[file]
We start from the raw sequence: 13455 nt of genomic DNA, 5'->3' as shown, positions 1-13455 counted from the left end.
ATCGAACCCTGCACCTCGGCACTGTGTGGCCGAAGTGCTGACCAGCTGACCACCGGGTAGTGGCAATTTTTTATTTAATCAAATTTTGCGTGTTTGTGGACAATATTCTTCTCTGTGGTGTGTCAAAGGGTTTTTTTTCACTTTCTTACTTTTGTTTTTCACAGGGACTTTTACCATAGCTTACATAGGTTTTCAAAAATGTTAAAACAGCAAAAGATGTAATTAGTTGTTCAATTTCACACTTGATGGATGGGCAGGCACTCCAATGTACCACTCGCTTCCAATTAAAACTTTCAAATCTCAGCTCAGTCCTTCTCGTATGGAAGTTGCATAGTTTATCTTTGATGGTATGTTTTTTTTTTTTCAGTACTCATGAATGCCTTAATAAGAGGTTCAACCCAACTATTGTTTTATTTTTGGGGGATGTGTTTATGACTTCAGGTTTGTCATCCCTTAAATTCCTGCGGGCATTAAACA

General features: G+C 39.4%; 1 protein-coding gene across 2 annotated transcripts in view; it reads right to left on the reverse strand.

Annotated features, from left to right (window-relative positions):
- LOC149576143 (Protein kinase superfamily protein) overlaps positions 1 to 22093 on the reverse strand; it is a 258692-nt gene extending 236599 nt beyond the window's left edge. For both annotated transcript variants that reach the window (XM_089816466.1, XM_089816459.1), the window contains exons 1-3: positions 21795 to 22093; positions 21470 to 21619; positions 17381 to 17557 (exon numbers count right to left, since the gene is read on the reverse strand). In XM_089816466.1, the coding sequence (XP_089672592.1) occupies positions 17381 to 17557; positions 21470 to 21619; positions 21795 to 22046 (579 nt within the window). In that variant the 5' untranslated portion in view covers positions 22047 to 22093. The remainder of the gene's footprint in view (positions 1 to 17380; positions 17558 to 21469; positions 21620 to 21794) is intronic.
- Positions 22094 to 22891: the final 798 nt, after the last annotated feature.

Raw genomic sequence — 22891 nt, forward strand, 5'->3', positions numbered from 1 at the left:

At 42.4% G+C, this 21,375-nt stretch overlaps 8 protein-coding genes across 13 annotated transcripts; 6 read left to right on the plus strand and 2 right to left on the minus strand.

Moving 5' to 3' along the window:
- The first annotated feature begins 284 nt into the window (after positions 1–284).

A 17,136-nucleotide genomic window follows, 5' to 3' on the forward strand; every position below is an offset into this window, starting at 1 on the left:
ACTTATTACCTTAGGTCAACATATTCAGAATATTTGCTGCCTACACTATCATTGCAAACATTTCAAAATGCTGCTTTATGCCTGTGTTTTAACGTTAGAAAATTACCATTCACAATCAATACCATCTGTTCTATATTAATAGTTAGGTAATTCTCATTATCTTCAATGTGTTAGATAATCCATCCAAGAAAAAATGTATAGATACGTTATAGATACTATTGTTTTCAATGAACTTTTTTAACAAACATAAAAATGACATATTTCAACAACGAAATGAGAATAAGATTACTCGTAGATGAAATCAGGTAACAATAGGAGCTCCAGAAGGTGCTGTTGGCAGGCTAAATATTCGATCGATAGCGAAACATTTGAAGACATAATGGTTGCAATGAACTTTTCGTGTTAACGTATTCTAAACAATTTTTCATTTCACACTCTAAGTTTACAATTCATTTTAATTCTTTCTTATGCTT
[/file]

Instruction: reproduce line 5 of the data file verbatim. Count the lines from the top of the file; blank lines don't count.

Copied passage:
- LOC149576143 (Protein kinase superfamily protein) overlaps positions 1 to 22093 on the reverse strand; it is a 258692-nt gene extending 236599 nt beyond the window's left edge. For both annotated transcript variants that reach the window (XM_089816466.1, XM_089816459.1), the window contains exons 1-3: positions 21795 to 22093; positions 21470 to 21619; positions 17381 to 17557 (exon numbers count right to left, since the gene is read on the reverse strand). In XM_089816466.1, the coding sequence (XP_089672592.1) occupies positions 17381 to 17557; positions 21470 to 21619; positions 21795 to 22046 (579 nt within the window). In that variant the 5' untranslated portion in view covers positions 22047 to 22093. The remainder of the gene's footprint in view (positions 1 to 17380; positions 17558 to 21469; positions 21620 to 21794) is intronic.